induced PAP, it also induced fatigue, and that
the latter was more dominant during the volun-
tary contractions. It has been proposed, there-
fore, that it is the balance between PAP and
fatigue that determines whether the subsequent
0
100
0 100
Percentage of maximum force
Percentage of maximum unloaded velocity
Increased RFD
Fig. 6. The relationship between force and velocity. The dotted line
represents a less concave force-velocity curve due to an increase
in rate of force development (RFD) [reproduced from Sale,
[3]
with
permission].
Post-Activation Potentiation, Theory and Application 153
ª2009 Adis Data Information BV. All rights reserved. Sports Med 2009; 39 (2)
Table I. A summary of studies that have investigated the effects of a pre-conditioning contraction on a subsequent activity
Study Subjects Pre-conditioning contraction
(condition)
Volume Rest interval Performance test Performance changes
Batista et al.
[47]
10 UT M Isovelocity MVC, knee
extension
10 (30 sec RI) 4 min
6min
8min
10 min
Isovelocity knee
extensions at all rest
intervals
6%P
t
*at each rest
interval
Behm et al.
[34]
9 UT M Isometric MVC, knee
extension
1·10 sec
2·10 sec
(1 min RI)
3·10 sec
(1 min RI)
1, 5, 10, 15 min
for all volumes
Isometric MVC knee
extensions at all rest
intervals
2
2
10-min post: 8.9%P
f
*
15-min post: 7.5%P
f
*
Chatzopoulos et al.
[48]
15 UT M Back-squat 10 ·1rep90%
1 RM (3 min RI)
3min
5min
30-m sprint
30-m sprint
2
3%010-m sprint time*,
2%030-m sprint time*
Chiu et al.
[20]
24; 7 RT, 17 UT
(12 M, 12 F)
Back-squat 90%1RM·5 (2 min RI) 5 min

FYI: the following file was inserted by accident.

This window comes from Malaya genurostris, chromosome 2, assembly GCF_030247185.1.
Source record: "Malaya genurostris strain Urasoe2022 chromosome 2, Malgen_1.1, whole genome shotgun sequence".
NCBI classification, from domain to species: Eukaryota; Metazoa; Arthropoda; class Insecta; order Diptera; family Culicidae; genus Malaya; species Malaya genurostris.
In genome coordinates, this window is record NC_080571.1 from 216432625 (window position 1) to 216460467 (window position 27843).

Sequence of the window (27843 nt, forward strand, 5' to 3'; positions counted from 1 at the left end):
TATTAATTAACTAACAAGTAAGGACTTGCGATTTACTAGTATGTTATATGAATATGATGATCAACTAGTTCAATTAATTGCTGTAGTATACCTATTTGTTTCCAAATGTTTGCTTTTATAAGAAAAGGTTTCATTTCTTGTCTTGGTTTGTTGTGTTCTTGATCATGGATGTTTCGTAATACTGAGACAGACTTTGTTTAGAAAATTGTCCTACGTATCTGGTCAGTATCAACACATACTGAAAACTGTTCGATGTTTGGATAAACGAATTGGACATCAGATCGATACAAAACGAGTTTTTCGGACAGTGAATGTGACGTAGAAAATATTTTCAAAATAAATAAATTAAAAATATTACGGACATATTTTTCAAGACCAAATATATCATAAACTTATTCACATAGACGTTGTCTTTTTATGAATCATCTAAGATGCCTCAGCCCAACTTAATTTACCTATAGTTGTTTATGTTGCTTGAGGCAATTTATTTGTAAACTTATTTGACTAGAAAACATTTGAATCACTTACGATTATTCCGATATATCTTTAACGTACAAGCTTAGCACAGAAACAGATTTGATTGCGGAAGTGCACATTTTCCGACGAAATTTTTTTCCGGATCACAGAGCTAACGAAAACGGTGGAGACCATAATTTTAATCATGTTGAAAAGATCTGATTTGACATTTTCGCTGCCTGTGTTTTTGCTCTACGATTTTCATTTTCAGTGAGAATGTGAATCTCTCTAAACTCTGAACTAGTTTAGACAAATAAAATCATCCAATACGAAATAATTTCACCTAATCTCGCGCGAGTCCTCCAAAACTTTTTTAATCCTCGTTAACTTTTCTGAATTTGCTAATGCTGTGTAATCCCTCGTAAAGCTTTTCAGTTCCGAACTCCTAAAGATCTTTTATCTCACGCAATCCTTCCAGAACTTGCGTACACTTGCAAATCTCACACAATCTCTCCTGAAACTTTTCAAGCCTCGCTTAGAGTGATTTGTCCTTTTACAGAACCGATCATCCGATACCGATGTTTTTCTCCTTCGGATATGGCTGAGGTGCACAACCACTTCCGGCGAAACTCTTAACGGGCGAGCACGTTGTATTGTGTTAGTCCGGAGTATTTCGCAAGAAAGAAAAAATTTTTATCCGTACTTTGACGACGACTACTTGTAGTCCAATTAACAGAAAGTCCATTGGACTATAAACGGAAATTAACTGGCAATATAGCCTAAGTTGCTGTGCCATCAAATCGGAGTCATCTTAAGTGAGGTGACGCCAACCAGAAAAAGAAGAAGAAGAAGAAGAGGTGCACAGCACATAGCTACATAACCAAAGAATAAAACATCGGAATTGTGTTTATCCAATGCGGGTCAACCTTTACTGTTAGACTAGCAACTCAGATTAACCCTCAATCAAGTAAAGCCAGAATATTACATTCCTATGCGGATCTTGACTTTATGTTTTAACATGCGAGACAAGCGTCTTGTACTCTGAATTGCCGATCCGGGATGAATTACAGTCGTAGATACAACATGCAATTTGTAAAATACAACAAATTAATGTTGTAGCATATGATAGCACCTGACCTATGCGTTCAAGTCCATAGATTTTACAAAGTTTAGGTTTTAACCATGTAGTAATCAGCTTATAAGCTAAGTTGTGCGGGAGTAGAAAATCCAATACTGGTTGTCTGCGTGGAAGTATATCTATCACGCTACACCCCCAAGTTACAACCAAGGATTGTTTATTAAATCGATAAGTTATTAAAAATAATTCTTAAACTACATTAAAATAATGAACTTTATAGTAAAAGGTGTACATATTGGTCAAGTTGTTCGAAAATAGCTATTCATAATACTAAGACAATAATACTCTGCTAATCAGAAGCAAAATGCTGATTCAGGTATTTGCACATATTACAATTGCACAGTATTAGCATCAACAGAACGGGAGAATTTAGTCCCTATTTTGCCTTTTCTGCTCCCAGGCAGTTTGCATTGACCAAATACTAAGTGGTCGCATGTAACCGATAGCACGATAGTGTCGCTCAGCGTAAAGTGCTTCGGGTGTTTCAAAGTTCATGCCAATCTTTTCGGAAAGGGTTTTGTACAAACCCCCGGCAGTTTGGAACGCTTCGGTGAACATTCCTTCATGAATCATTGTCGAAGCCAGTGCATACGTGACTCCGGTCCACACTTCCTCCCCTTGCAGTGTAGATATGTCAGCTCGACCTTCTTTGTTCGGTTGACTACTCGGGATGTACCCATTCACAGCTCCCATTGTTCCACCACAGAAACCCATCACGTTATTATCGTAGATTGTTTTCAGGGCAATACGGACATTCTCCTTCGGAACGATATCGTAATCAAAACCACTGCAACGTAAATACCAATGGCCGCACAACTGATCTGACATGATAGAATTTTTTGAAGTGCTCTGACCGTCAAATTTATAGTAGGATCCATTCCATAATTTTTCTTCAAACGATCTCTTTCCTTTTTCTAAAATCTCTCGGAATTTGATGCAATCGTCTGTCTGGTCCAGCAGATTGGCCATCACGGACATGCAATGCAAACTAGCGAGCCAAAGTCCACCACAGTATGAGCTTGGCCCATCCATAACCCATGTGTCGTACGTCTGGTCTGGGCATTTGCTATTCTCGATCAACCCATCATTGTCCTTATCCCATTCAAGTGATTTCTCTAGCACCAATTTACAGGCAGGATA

6min
7min
5min
6min
7min
CMJ: 30%1RM
50%1RM 70%1RM
SJ:
30%1RM
50%1RM
70%1RM
RT: 13%, UT: 14%.
RT >UT*
RT: 13%, UT: 14%.
RT >UT*
RT: 13%, UT: 14%.
RT =UT
RT: 13%, UT: 14%.
RT >UT*
RT: 13%, UT: 14%.
RT =UT
RT: 13%, UT: 14%.
RT =UT
Ebben et al.
[49]
10 RT M Dynamic bench-press 35RM 05 sec Medicine ball BPT 2GRF
French et al.
[50]
14 RT (10 M,
4F)
Isometric MVC, knee
extension
3 sec ·3 (3 min RI)
5 sec ·3 (3 min RI)
05 sec CMJ
DJ
5 sec C-sprint
Isovelocity KE CMJ DJ
5 sec C-sprint isovelocity
KE
2
5.0%*(4.9%GRF*)
26.1%P
t
*2
2
2
3.0%P
t
*
Gilbert et al.
[51]
7 RT M Back-squat 100%1RM·5 (5 min RI) 2 min
10 min
15 min
20 min
30 min
Isometric MVC at all rest
intervals
5.8%RFD
5.8%RFD
10.0%RFD
13.0%RFD*
2
Gossen and Sale
[11]
10 UT (6 M,
4F)
Isometric MVC, knee
extension
10 sec 20 sec
40 sec
Dynamic KE
Dynamic KE
2
2
Continued next page
154 Tillin & Bishop
ª2009 Adis Data Information BV. All rights reserved. Sports Med 2009; 39 (2)
Table I. Contd
Study Subjects Pre-conditioning contraction
(condition)
Volume Rest interval Performance test Performance changes
Gourgoulis et al.
[15]
20 M (11 RT,
9 UT)
Back-squats 2 reps of: 20%,40%,
60%,80%, and 90%1RM
(5 min RI)
05 sec CMJ 2.4%RT +UT*
RT: 4.0%
UT: 0.4%
Gullich and
Schmidtbleicher
[10]
Study 1: 34 RT
(22 M, 12 F)
Study 2: 8 RT
Isometric MVC, leg press